Finally, in August, the series turns a Lens on Tibet with a 13-film program of recent Tibetan documentary and narrative films. Lens on Tibet includes the world premiere of Tashi Chopel's The Son of a Herder (2014), an unembellished portrait of the life of a plateau herder in eastern Tibet's remote Zehok region. The film highlights an existence caught between ideals and reality, modernity and tradition, and individual choices. Yartsa Rinpoche (2013), directed by Dorje Tsering Chenaktsang, follows Darlo, an elder in the Amdo region, and his family as they journey 800 kilometers to collect Cordyceps sinensis (in Tibetan, Yartsa-gunbu), which has been called "Tibet's golden worm" and "The Viagra of the Himalayas." Yartsa Rinpoche-which is presented in a weeklong run-receives its North American premiere along with Jocelyn Ford's breakout Nowhere to Call Home (2014), Dan Smyer Yu's Embrace (2011), Khashem Gyal's The Valley of the Heroes (2013), and Dukar Tsering's They Are One Hundred Years Old (2014).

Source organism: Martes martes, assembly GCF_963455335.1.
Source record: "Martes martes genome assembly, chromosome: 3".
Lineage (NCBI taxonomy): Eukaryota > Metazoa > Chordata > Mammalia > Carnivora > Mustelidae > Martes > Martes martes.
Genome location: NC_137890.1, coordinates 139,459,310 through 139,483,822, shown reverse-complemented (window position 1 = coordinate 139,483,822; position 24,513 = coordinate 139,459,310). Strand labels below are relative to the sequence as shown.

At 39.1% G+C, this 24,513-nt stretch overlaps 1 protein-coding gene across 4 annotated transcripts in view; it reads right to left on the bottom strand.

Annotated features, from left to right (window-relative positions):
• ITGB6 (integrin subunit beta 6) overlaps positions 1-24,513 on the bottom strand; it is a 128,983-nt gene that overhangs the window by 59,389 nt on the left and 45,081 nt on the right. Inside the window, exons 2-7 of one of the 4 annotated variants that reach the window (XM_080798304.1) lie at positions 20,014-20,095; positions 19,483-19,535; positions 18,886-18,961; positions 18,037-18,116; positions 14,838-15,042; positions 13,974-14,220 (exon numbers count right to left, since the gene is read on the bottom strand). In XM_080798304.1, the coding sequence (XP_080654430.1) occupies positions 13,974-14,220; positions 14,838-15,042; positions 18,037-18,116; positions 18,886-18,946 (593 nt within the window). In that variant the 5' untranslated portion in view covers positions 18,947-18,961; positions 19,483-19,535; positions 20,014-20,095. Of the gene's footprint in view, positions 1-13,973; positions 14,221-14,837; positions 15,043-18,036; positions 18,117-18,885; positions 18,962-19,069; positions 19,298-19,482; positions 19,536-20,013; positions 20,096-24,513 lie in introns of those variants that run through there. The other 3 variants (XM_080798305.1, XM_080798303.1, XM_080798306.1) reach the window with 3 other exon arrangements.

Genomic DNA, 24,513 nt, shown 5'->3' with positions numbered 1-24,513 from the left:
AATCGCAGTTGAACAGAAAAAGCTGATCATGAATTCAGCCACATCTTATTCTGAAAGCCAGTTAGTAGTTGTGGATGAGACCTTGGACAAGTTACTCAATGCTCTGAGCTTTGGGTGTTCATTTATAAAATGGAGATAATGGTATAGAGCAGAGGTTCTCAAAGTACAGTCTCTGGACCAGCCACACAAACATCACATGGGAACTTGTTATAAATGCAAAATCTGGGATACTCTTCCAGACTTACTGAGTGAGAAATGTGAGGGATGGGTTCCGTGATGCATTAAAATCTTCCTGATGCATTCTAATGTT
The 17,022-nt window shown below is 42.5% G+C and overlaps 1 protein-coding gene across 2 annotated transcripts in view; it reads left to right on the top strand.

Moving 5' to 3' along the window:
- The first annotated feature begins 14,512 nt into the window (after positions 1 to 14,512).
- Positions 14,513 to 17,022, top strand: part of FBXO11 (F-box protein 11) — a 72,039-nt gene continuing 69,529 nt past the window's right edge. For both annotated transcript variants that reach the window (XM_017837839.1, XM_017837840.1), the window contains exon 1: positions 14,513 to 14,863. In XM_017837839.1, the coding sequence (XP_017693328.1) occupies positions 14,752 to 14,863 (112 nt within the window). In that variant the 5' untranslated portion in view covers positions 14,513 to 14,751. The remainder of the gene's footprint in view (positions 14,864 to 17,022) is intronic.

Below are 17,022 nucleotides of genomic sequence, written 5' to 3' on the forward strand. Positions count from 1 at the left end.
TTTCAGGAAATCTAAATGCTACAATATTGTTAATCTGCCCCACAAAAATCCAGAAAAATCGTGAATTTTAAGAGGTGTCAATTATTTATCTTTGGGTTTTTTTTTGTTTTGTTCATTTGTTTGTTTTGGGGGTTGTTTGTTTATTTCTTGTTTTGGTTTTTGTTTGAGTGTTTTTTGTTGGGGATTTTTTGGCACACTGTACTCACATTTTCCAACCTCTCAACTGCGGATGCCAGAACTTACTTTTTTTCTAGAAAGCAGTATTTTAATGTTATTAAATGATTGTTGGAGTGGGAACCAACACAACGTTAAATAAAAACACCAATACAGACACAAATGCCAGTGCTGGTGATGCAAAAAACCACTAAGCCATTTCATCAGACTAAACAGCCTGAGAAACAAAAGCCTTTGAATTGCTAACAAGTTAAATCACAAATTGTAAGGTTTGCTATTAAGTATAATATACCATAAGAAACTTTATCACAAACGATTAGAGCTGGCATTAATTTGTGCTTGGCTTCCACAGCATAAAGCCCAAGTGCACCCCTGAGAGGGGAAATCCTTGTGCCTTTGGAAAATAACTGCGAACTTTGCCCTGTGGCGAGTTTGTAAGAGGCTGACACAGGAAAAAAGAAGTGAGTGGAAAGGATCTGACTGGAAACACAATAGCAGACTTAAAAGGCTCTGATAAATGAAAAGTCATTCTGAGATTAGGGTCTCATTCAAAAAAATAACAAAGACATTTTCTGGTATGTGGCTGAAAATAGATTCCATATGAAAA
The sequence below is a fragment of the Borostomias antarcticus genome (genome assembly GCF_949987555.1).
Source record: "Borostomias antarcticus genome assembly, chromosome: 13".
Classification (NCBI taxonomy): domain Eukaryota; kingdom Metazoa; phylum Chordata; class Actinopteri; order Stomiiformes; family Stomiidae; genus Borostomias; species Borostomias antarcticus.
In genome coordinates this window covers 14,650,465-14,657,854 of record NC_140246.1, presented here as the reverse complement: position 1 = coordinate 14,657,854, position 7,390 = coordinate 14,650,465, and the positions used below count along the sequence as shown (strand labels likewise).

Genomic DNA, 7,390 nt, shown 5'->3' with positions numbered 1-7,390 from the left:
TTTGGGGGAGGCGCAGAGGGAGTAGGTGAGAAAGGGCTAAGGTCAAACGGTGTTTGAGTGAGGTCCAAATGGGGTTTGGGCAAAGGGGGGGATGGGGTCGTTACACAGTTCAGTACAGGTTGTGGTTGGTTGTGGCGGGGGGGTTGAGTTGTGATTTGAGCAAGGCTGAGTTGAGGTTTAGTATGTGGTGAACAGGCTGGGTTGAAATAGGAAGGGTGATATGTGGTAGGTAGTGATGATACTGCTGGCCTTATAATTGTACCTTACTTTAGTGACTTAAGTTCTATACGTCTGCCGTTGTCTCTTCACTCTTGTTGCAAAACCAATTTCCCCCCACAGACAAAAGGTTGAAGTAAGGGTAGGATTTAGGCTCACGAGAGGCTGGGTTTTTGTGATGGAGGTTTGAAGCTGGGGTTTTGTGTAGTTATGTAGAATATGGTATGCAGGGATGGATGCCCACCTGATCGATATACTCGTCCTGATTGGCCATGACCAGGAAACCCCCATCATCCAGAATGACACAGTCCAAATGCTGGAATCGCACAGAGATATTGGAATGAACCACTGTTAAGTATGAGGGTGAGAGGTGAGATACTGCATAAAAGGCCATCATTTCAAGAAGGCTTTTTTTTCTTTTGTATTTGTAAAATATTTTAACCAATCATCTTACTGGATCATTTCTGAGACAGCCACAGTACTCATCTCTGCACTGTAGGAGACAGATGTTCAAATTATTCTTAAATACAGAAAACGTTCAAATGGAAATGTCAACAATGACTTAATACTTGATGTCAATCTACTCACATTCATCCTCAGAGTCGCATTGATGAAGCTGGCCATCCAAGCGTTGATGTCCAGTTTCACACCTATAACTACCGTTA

The Museum of Modern Art, 11 West 53 Street, New York, NY 10019, (212) 708-9400, MoMA.org. Hours: Saturday through Thursday, 10:30 a.m.-5:30 p.m. Friday, 10:30 a.m.-8:00 p.m.
Museum Admission: $25 adults; $18 seniors, 65 years and over with I.D.; $14 full-time students with current I.D. Free, members and children 16 and under. (Includes admittance to Museum galleries and film programs). Free admission during Uniqlo Free Friday Nights: Fridays, 4:00 p.m.-8:00 p.m.
MoMA.org: No service charge for tickets ordered on MoMA.org. Tickets purchased online may be printed out and presented at the Museum without waiting in line. (Includes admittance to Museum galleries and film programs).